I keep hearing all about the PURE Brazillian implnats becomming more popular here in Australia.
After reseaching them alot it is clear that they have a lower rate of capsular contration and the tear drop shaped ones are less likley to rotate as the polyurethane foam is textured and ahers more to the breast tissue.
However what is worrying me is the The FDA, the North American Food and Drug Administration Agency, said “based on the very small quantities of TDA found in urine, the potential risk of cancer, if any, is probably negligible”. The FDA estimates that the excessive risk of cancer as a result of exposure to TDA is around one in a million in a woman’s lifetime.
Here is some info from a surgeons website below
I would love to hear from all the ladies who have had the brazillian implants in or considering it to here your views or perhaps the views of the surgeons when you wnet to the consult about it
They were introduced in the 1970’s.
They are covered with polyurethane foam.
The incidence of capsular contraction is dramatically lower compared to either smooth or textured implants. The literature quotes just 1-2% with a 15 year follow up, down from 8-9% with other types of implants.
Non polyurethane implants elicit a relatively short-lived, avascular and acellular inflammatory response. Collagen fibres are deposited in a parallel, linear array. As contraction occurs, the parallel orientation predisposes to linear contracture, resulting in spherical deformity and firmness of the implant.
When polyurethane is implanted it causes an intense foreign body reaction with neo-vascularisation and infiltration of large numbers of histiocytes and foreign body giant cells. Collagen fibres are deposited in a configuration that mirrors the open cell architecture of the foam. This results in a unique sponge like scar tissue capsule.
“This discovery perhaps explains the absence of capsular contraction amongst most polyurethane covered mammary implants”. (Brand. K. Gerard. Plastic Reconstr. Surg. 1984).
This does occasionally cause an allergic skin rash (1-2%). It generally begins within 2 weeks of surgery and is characterised by diffuse erythematous (redness) rash and pruritis (itching) and subsides spontaneously within 2 – 4 weeks. It can be treated with anti-histamines.
Rippling occurs mostly in the superior pole of the breasts and along the inferior edge. This has the same incidence in all implants. Ripples are the result of the combination of tight pouches with insufficient tissue cover. A sub-muscular plane may help prevent this phenomenon. The sub muscular plane is also used as it is thought to decrease the incidence of capsular contraction. A major benefit of polyurethane implants is being able to use the natural result of the sub glandular plane without the fear of increasing the rate of capsular contracture. This does therefore lead to a greater flexibility in the choices that can be made pre-operatively.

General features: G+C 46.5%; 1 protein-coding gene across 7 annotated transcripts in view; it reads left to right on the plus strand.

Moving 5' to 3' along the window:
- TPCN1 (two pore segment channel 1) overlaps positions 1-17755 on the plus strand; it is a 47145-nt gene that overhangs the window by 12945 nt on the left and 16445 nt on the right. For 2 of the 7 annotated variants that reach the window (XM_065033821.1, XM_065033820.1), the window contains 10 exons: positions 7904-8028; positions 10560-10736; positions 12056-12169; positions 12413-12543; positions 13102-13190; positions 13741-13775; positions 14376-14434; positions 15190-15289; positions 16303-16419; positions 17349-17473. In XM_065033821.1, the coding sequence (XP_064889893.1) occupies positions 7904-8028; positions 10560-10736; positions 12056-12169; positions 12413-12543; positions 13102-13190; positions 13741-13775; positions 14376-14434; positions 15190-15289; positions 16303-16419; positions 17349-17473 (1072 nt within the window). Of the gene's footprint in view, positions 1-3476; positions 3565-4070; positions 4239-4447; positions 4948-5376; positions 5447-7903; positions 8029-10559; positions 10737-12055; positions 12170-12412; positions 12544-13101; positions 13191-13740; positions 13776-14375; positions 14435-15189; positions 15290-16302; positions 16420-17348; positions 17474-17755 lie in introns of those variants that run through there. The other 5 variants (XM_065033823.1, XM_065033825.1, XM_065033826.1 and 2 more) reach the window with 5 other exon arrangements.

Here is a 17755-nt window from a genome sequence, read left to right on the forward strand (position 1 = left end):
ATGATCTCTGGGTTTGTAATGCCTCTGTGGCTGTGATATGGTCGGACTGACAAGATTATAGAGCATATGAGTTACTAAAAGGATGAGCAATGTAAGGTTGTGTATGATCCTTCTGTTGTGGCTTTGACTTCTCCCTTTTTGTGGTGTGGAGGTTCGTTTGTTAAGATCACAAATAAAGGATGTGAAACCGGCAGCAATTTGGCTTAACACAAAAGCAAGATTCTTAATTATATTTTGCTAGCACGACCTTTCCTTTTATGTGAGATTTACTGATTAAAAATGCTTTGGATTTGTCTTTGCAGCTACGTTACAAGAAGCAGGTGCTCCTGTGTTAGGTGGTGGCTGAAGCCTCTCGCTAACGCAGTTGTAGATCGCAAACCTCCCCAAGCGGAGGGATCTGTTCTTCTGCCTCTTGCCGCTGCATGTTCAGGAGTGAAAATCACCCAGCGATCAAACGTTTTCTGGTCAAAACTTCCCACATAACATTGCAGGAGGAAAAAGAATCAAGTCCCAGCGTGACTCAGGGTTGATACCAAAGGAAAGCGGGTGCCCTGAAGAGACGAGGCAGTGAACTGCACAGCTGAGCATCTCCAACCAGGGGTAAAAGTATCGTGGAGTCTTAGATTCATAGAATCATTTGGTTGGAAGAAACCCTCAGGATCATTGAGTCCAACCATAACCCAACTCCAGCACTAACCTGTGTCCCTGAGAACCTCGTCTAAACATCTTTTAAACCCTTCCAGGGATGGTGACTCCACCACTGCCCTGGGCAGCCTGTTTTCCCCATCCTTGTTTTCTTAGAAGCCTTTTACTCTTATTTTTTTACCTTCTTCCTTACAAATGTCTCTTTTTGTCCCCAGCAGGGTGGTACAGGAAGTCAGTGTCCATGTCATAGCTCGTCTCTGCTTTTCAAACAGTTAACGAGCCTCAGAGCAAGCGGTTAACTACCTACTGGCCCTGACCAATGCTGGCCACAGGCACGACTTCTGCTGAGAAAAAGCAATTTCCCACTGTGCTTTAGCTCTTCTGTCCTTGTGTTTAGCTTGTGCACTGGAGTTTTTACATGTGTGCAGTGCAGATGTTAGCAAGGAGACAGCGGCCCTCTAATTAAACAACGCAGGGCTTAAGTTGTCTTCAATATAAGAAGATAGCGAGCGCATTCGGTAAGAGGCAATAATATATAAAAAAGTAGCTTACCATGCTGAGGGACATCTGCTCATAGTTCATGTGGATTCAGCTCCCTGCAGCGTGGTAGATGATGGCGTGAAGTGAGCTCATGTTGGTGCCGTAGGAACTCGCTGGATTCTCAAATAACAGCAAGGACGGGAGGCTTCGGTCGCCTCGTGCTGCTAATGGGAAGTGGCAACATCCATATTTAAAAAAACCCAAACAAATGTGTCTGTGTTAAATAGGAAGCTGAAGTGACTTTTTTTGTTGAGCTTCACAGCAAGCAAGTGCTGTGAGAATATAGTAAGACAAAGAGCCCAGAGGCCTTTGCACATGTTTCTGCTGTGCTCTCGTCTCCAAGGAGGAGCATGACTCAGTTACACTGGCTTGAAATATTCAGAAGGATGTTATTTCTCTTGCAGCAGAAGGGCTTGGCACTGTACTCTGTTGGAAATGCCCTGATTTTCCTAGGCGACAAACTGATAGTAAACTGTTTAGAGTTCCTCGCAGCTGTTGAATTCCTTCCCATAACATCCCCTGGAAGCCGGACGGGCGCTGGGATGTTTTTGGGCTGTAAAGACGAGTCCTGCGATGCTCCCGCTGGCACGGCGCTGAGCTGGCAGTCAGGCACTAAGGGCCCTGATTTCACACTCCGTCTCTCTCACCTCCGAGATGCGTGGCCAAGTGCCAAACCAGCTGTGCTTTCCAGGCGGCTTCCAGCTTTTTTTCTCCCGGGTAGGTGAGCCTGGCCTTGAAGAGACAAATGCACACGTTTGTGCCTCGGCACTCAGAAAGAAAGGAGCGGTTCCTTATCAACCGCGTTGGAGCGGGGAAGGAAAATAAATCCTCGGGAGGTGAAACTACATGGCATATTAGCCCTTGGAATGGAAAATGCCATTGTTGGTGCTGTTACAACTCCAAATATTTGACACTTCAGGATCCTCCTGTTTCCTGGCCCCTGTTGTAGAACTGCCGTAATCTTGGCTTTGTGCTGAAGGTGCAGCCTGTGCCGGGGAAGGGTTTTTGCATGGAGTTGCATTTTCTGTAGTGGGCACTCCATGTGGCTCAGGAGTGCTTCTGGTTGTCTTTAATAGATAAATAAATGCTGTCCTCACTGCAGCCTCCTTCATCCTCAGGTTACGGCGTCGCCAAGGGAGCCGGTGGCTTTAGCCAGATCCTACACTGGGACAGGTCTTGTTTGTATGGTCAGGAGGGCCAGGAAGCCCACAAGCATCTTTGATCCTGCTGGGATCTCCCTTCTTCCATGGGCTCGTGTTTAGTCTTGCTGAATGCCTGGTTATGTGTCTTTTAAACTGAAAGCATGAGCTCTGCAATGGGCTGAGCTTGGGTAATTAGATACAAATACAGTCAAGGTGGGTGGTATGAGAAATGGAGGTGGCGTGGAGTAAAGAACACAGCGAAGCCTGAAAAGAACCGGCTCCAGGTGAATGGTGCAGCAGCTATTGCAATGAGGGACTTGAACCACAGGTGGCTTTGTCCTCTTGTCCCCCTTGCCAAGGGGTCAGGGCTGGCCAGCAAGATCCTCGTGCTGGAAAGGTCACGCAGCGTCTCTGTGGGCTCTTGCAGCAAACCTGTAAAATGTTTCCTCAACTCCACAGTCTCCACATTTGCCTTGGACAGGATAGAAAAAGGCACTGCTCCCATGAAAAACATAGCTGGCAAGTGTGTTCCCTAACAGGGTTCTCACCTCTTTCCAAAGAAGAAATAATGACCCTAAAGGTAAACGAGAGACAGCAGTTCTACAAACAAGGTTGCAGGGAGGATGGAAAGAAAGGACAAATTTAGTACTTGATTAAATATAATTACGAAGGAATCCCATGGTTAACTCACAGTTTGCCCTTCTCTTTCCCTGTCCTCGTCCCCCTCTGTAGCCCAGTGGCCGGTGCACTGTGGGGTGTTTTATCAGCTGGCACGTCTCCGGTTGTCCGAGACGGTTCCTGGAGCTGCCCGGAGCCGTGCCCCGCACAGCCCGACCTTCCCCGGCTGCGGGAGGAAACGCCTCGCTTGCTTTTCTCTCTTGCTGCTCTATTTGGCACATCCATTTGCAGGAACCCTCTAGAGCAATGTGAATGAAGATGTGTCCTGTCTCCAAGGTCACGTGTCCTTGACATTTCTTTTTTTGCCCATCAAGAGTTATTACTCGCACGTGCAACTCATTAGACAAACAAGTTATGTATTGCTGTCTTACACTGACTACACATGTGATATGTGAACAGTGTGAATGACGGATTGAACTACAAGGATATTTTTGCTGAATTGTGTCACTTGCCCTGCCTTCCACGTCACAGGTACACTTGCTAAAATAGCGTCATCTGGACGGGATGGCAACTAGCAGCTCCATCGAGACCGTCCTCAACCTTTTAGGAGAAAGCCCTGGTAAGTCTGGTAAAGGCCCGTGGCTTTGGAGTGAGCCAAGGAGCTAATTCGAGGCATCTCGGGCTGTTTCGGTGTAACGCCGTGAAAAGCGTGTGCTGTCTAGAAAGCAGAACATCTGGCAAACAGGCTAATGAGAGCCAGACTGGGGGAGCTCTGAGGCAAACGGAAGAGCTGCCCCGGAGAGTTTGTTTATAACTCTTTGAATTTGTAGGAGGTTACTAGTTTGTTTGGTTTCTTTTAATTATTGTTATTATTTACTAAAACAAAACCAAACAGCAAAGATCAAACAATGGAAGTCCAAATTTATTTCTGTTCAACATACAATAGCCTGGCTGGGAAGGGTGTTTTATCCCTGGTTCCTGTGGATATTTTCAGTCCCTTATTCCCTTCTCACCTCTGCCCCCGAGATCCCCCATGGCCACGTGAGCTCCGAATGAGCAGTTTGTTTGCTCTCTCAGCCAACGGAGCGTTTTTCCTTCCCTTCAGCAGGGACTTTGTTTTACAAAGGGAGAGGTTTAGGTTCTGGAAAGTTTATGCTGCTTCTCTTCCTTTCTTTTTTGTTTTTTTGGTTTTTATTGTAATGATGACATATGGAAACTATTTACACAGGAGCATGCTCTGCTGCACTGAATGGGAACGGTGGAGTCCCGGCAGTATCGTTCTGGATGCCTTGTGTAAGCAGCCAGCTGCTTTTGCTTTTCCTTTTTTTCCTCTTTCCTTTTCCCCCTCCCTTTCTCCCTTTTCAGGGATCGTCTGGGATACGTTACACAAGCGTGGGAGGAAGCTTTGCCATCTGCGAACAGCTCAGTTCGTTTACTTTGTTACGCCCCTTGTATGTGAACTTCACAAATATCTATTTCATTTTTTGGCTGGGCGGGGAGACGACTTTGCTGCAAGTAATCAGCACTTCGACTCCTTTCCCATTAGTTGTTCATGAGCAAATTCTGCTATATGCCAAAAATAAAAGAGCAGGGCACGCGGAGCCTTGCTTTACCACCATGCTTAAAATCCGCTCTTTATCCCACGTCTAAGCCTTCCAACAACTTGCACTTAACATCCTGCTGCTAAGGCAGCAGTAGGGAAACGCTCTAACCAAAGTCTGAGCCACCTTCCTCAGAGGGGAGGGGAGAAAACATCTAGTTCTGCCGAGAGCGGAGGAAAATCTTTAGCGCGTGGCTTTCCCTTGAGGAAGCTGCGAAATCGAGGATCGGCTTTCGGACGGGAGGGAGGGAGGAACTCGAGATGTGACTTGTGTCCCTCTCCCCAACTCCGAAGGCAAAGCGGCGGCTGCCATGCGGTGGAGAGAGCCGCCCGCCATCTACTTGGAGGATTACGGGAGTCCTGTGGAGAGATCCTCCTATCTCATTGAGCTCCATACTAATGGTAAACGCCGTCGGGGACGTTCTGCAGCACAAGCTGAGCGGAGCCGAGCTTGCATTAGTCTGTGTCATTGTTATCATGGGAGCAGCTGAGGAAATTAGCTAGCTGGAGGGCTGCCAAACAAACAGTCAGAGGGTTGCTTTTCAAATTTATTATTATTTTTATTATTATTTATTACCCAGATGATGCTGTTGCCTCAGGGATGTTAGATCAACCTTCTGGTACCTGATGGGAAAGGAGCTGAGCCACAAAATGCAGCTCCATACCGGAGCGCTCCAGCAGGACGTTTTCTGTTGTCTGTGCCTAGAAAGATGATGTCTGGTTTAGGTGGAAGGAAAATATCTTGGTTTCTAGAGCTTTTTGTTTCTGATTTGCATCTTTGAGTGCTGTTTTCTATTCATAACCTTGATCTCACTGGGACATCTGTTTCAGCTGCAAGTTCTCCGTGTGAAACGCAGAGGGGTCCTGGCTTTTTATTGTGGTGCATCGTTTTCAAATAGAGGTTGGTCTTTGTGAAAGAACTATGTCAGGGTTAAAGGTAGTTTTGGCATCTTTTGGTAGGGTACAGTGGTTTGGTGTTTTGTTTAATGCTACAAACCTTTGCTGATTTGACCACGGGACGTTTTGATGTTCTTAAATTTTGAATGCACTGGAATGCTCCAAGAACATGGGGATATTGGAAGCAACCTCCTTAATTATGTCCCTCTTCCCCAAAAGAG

All the other local complications are the same as smooth or textured implants
•infection (less than 1%)
•haematomas (0.9 – 2.3 %)
•implant rupture (0.3 – 1.4%)
There is less rotation as the porous implant surface sticks to the fibrotic capsule like Velcro. Polyurethane foam used as a coating undergoes gradual chemical degradation. Chemical analysis using gas chromatography has confirmed the presence of small amounts of 2, 4 – toluenediamine in the urine but it has not been detected in serum (blood). It is thought that the quantity released is not carcinogenic in humans (2,4-TDA is a known rodent carcinogen).
The FDA, the North American Food and Drug Administration Agency, said “based on the very small quantities of TDA found in urine, the potential risk of cancer, if any, is probably negligible”. The FDA estimates that the excessive risk of cancer as a result of exposure to TDA is around one in a million in a woman’s lifetime.
There is historical evidence to support the safety of polyurethane foam in medical devices. Polyurethanes have been implanted for decades in pacemaker connectors, haemodialysis tubing, percutaneous shunts, vascular patches and grafts.
In conclusion, the capsular contraction rate after all types of breast surgery is lower with polyurethane foam covered implants. This benefit persists long term, at least ten years after implantation.
“One particular feature is that the implant remains behind the breast and follows it in all its natural movements instead of displacing itself freely throughout the capsular space”. (Vasquez M.D. Pg 334)
“There is nothing in the experimental literature to suggest that polyurethane foam, or its in vivo breakdown products, pose a threat to the health or safety of patients”. (Handel, N M.D. Pg 272)
1.Brand, K.G. Polyurethane coated silicon implants and questions on capsular contraction. Plast. Reconstr. Surg. 1984.)
2.Handel, N, M.D. Long term safety and efficiency of polyurethane foam covered breast implants. Aesth. Surg. 2006. 265 – 274)
3.Vàsquez, G, M.D. and Pellòn, A, M.D. Polyurethane Coated Silicon Gel Breast Implants used for 18 years. Aesth. Plast. Surg. 31: 330-336, 2007.
4.Forum on polyurethane mammary implants. Brazilian Plastic Surgery Society. July 30th & 31st,2007.